As the Khmer Rouge tribunal continues to hear evidence on internal killings and alleged rebellions, witness Norng Nim yesterday testified that it was Brother Number One Pol Pot who launched a “coup d’état” against his own soldiers in a series of brutal purges.
Nim, 65, who was a distant relative and former driver for East Zone secretary Sao Phim, testified via audio-visual link from Tbong Khmum province in the case against surviving Khmer Rouge senior leaders Nuon Chea and Khieu Samphan.
While Phim committed suicide in June 1978 after being surrounded by Khmer Rouge central forces – who believed he and Northwest Zone secretary Ruos Nhim were planning to overthrow Pol Pot – Nim said it was Pol Pot who had launched a “coup” by arresting East Zone cadre.
“It means Pol Pot arrested soldiers to be killed,” Nim told judge Claudia Fenz, who had asked him what he meant by “coup d’état”. The alliance between Nhim and Phim – cemented by the marriage of their children – and their alleged plans to undermine Pol Pot are key elements in Chea’s defence.
The pair would, in jest, refer to each other as Ah Siam, “contemptible Thai”, and Ah Youn, “contemptible Vietnamese”, as they shook hands and hugged each other, Nim said. “They rarely saw each other, and when they met each other they were jokingly teasing each other . . . I did not know the meaning behind the words they used.”
Nim said in the two weeks leading up to Phim’s death, there had been several arrests and killings of East Zone senior cadre, and only in the “last wave” of arrests did Phim realise he was next. Phim went to meet with Pol Pot in Phnom Penh to find out about the arrests – a trip that proved to be his last.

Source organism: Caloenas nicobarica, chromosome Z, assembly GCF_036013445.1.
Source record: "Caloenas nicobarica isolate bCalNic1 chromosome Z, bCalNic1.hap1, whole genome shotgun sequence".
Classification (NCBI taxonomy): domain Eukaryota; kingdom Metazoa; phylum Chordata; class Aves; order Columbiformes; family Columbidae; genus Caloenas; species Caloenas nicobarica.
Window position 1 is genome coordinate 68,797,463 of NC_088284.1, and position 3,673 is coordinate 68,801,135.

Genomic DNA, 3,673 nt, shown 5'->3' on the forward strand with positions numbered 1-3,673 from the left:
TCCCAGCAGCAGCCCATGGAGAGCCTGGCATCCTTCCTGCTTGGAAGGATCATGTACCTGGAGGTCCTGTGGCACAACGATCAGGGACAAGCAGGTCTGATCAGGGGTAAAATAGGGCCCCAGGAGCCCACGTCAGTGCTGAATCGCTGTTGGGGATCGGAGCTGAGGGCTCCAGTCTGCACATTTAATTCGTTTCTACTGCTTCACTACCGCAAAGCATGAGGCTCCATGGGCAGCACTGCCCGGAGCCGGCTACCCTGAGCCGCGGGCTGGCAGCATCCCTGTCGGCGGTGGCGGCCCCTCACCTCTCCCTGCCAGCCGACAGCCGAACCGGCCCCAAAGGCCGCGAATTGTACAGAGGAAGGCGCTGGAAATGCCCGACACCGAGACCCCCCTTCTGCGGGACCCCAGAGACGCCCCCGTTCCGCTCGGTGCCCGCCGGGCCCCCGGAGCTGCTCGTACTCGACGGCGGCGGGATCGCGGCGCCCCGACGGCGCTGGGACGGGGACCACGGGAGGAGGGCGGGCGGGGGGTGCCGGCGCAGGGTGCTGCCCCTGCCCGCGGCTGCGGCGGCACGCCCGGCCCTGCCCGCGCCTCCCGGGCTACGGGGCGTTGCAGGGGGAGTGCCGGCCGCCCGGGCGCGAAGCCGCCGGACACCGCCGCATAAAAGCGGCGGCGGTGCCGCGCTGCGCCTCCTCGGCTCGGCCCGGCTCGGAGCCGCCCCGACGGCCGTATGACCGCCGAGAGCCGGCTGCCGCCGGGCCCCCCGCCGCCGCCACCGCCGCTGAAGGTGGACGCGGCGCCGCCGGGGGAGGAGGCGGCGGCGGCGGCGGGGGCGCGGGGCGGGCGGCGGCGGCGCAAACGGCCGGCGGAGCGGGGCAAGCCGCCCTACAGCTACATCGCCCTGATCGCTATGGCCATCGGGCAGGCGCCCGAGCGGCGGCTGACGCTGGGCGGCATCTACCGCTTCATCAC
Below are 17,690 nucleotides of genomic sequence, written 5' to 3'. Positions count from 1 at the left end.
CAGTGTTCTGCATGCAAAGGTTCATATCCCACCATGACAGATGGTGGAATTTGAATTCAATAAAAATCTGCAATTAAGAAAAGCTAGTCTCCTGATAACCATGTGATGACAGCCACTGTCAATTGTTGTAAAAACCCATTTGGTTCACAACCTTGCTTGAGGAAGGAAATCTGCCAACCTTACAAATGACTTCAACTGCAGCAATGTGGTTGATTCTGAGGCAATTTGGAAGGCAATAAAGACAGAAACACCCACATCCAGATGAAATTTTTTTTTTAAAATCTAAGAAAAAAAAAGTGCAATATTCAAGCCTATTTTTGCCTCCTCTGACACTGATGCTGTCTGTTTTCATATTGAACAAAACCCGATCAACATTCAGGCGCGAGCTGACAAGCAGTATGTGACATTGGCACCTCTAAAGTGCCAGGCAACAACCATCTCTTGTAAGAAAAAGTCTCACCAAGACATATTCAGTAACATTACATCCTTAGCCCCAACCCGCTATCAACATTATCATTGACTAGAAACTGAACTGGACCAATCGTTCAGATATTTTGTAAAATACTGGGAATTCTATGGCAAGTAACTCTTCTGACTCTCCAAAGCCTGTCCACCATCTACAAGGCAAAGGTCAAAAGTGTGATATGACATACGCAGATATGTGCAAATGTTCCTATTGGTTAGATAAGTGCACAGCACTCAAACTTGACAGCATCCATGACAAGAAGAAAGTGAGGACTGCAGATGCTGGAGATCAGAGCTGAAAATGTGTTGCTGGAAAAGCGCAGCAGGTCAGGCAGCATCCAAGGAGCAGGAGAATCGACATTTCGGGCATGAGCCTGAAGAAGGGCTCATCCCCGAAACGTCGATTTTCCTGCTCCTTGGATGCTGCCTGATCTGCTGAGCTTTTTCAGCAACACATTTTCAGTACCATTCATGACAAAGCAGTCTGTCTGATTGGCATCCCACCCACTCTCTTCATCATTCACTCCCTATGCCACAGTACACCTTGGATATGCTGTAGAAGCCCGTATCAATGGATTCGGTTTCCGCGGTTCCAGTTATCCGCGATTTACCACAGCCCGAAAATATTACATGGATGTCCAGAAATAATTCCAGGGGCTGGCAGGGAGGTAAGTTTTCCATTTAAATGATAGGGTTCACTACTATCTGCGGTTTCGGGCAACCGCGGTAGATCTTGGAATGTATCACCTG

“He was an honest person, he chose to stay and face the truth,” he said. Nim confirmed a force of 300 people assembled after Phim’s death to fight Pol Pot. “We created that force in order to defend our people and prevent the killings,” he said.
When Nim said he had forgotten many key details he provided in a statement last year, Chea’s defence lawyer Victor Koppe questioned whether Nim’s memory was really at fault. “Are you afraid to speak in public, or is there something else going on?” Koppe said.
The witness maintained he was merely forgetful. A second witness, identified as 2-TCW-823, testified that he received orders from Khieu Samphan to evacuate workers – who they feared might rebel – in the event of a Vietnamese invasion.